I first learned of Focusing through Rose and Arnie Katz. I received certification from the International Focusing Institute as a Focusing Trainer through the program of Jeffrey Morrison (himself a student of Ann Weiser Cornell and Shirley Turcotte and Russell Delman).
I see myself as a member of the Shared Field school within the wider Focusing community. I offer courses in Focusing and find it to be very useful both in individual and in group work.
Life-Nourishing Communication (LiNC)
A body-based approach to Marshall Rosenberg’s Nonviolent Communication.
I trained with Marshall and others in NVC and have taught it individually and to groups, some convoked specifically for communication training, some in schools and spiritual communities. Over the years, I have integrated NVC with Focusing for a more body-based approach; I offer courses in LiNC and find it to be very useful both in individual and in group work.
Using Felt Sense interpretation (see Focusing, above), working with dreams is integral to my private practice.
My grounding entry point into the field of Western Philosophy is Eugene Gendlin’s Philosophy of the Implicit. Gendlin is an heir to the American Pragmatists and the Existentialists and has moved the conversation forward to a more fully human, embodied, experiential understanding. For an example, see his Thinking Beyond Patterns: Body, Language, and Situations. Or a good introduction to his work is here. One of the effects of Gendlin’s approach is a capacity to get into and allow the unfolding of the mindset of the philosopher or school of philosophy being studied, rather than just criticizing it from the perspective of a different viewpoint.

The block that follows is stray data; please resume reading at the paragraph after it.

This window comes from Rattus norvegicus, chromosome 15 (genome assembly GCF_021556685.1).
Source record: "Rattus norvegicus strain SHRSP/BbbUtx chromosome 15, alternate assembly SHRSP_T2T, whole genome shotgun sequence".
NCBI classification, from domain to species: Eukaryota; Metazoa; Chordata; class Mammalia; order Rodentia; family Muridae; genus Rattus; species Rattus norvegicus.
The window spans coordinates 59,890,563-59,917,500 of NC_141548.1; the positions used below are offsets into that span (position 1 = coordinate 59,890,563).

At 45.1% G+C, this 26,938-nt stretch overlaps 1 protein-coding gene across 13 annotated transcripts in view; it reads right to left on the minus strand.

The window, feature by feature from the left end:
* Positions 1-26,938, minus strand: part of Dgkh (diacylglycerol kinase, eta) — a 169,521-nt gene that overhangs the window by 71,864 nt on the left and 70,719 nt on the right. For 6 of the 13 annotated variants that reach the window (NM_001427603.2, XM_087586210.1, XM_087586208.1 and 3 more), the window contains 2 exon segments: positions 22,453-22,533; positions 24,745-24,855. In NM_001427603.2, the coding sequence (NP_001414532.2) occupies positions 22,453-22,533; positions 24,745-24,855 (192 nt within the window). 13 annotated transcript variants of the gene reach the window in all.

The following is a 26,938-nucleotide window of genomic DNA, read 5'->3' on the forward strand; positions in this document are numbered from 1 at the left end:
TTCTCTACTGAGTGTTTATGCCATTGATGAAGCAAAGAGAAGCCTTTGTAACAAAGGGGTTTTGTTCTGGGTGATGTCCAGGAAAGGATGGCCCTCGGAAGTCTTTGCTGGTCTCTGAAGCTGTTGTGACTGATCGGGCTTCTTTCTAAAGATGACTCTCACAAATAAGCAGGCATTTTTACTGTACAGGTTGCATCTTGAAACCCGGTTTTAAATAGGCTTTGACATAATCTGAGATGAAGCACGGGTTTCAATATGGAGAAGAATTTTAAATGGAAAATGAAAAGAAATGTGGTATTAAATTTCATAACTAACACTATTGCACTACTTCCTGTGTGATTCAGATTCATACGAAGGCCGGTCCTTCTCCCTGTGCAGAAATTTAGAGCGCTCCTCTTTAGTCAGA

I also appreciate the work of Rudolf Steiner in speaking to his understanding of the nature of the evolving human consciousness out of which different philosophies and spiritual perspectives originated. And, though a novice in the subject, I appreciate the writings of certain Eastern philosophers, such as Dignaga and Dharmakirti, because of the way that they consciously address the need to meet readers of different levels and structures of consciousness with different arguments.